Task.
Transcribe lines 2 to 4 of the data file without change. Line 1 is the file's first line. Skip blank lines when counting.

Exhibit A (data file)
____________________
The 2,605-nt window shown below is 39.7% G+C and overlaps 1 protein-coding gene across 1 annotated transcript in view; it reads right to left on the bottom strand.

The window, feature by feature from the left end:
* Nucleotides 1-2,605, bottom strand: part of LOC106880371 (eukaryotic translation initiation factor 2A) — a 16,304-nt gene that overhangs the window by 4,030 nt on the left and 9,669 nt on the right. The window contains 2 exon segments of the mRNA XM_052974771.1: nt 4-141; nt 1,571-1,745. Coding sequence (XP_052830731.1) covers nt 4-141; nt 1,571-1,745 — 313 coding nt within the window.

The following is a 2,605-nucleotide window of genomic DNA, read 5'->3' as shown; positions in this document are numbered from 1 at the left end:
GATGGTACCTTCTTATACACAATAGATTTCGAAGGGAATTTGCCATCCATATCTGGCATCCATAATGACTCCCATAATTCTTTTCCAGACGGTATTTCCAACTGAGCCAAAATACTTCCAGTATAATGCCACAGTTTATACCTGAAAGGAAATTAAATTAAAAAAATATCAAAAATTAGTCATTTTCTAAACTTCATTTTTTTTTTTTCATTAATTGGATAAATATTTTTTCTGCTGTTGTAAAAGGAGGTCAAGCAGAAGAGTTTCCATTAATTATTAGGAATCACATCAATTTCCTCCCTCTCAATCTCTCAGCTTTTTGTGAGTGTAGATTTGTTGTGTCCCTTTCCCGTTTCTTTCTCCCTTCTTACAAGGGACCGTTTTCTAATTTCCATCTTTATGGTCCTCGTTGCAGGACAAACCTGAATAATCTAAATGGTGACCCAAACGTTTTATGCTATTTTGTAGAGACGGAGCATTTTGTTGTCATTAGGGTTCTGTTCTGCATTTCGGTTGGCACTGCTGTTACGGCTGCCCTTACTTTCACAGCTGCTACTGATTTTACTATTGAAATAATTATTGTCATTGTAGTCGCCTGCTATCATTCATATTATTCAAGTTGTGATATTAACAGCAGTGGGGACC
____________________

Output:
The window, feature by feature from the left end:
* Nucleotides 1-2,605, bottom strand: part of LOC106880371 (eukaryotic translation initiation factor 2A) — a 16,304-nt gene that overhangs the window by 4,030 nt on the left and 9,669 nt on the right. The window contains 2 exon segments of the mRNA XM_052974771.1: nt 4-141; nt 1,571-1,745. Coding sequence (XP_052830731.1) covers nt 4-141; nt 1,571-1,745 — 313 coding nt within the window.

The following is a 2,605-nucleotide window of genomic DNA, read 5'->3' as shown; positions in this document are numbered from 1 at the left end: